Monday, 25 July 2011

Keeper of the Nest

Owls are powerful and wise hunters. Many of them are nocturnal moon gazing birds but some are active during the twilight hours of dawn and dusk.
The snowy owl is a guardian, she watches over the small faerie and the nest. The eggs in the nest are unfamiliar, but grow stronger as each day passes, waiting to begin the circle of life.
I painted this as a gift for someone dear to me. She was attentive for many a year and I will never forget her kindness.

Sunday, 24 July 2011

Badger, Sketchbook and Greeting Cards

The badger is a brave and noble fellow,
A creature of the night with a heart of gold,
He wanders along desolate misty roads,
Searching for stories and tales to be told,

On his midnight voyage to the fields,
He meets hedgehog, rabbit and fox,
Following the trail of slugs and snails,
He stumbles upon a box,

Three birds flew into the sky,
Snow-coloured, graceful and free,
He looked up with curiosity in his eyes,
Before disappearing into the hollow of a tree.

Saturday, 9 July 2011

The Wild and Windswept Moors

As above, so below.

To celebrate my love’s twenty fourth summer, we journeyed to the wild and windswept moors in search of myth and magic. Following the meandering tarmac road that passed worn out urban landscapes, china clay waste tips, quaint rivers and the beautiful looming forest of Cardinham we entered the frontier of Arthurian legend.

Observations along the way :
A country lane on higher ground overlooking a private wooded valley
Picturesque hamlets with churches and old fashioned inns
Farms with ‘honey for sale’
The ravenous cry of a buzzard
Reservoirs and lakes (fathomless and eerily silent)
Wild animals eating grass on the thoroughfare
Dozmary Pool (glacial in origin and home to many a tale)

Arriving in the village of Minions, we found a spot to park the car and began our quest for ancient history. The expanse views of moor land were breathtaking, elements felt heightened and the earth underfoot drummed with energy (or at least you could envisage this happening on pagan sabbats).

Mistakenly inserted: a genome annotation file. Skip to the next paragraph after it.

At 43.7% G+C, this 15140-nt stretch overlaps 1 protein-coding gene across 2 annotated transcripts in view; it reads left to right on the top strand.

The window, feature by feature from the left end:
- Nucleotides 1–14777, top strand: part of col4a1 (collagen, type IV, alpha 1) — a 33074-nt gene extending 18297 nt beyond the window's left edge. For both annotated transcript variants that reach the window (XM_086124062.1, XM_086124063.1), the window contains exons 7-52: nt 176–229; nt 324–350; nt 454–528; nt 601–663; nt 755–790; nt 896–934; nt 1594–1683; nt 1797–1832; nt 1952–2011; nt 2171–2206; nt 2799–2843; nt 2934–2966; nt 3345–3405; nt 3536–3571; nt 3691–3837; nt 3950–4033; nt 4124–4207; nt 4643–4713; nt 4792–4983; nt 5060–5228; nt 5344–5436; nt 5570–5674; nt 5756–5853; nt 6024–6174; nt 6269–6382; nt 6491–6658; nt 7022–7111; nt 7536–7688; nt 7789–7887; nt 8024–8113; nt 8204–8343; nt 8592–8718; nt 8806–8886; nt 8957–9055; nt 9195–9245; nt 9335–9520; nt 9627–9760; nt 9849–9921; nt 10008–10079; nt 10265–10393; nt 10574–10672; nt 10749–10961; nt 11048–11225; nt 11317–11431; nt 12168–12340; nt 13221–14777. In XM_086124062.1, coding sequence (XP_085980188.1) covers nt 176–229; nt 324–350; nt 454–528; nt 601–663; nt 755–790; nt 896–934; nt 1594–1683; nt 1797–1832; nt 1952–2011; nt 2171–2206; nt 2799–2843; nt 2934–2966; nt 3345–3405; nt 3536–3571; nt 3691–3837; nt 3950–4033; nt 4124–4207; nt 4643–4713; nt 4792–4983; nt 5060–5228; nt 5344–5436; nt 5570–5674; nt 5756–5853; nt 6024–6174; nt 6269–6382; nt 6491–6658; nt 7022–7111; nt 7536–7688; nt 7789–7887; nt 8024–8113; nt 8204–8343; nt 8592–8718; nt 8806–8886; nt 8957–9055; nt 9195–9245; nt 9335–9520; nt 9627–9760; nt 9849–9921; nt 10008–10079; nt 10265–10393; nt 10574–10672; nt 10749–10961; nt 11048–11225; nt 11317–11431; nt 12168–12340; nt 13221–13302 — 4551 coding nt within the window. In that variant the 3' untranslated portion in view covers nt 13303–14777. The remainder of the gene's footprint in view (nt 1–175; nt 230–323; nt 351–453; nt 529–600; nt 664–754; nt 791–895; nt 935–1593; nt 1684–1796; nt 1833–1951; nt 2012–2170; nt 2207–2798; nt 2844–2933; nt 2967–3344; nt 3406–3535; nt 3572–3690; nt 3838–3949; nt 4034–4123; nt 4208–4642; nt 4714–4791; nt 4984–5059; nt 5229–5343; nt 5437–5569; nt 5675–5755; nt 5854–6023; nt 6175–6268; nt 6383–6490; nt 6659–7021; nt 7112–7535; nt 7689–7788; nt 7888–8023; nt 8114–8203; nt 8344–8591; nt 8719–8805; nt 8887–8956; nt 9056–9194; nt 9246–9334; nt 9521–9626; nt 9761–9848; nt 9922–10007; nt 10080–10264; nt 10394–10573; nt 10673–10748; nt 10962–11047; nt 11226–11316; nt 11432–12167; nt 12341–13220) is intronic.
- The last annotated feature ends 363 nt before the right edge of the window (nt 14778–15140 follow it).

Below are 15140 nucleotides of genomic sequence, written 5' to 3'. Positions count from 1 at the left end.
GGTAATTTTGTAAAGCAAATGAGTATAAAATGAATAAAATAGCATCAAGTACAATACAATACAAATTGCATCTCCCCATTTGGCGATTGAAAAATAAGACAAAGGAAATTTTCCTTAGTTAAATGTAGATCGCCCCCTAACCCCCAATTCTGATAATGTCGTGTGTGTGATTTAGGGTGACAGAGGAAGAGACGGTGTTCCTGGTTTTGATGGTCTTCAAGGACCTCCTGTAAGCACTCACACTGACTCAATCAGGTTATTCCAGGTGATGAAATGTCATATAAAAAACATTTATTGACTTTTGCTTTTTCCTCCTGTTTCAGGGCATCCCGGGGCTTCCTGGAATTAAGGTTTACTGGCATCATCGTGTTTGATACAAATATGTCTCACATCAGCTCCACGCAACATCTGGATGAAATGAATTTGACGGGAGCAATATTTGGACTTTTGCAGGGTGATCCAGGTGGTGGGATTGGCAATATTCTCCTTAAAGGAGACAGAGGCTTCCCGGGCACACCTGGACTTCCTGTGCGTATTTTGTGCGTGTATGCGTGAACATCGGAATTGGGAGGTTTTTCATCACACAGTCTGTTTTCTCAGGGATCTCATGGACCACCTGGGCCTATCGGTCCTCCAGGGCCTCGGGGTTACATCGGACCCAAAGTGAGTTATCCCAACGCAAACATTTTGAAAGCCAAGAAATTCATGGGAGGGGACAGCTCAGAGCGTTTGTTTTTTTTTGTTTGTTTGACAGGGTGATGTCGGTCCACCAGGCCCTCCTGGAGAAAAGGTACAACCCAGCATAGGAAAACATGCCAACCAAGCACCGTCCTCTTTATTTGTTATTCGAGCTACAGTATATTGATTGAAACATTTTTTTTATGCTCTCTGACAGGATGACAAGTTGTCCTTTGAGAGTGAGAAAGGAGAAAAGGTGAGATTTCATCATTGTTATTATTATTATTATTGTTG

The Hurlers is a unique Bronze Age monument consisting of a set of three standing stone circles. Legend has it that the stone circles at Minions are made up of men who were turned to stone by a humourless priest. Instead of attending church on the Sabbath, the local villagers were found playing a game known as ‘hurling’. Just away from The Hurlers stand The Pipers, two more standing stones believed to be the remains of musicians who played whilst the villagers hurled.

Everything felt natural and sacred; animals left free to roam with human beings, a patch of foxgloves where the cattle grazed, horses with their foals, rook perched on an outcrop of granite, skylarks, jackdaw nest, moss and lichen, marshes, mires and disused mine shafts where greater horseshoe bats roost.
After stumbling upon sheep bones, fur and feathers we observed the majestic granite quarry and tower of stones in the distance.

The Cheesewring is a natural tower of balanced granite stones that have been eroded over the centuries. The stones are precariously balanced on top of one another, some of which are over thirty feet in circumference. The name derives from its resemblance to stack of ‘cheeses’ - pulped apples in cloth bags that are used to press cider.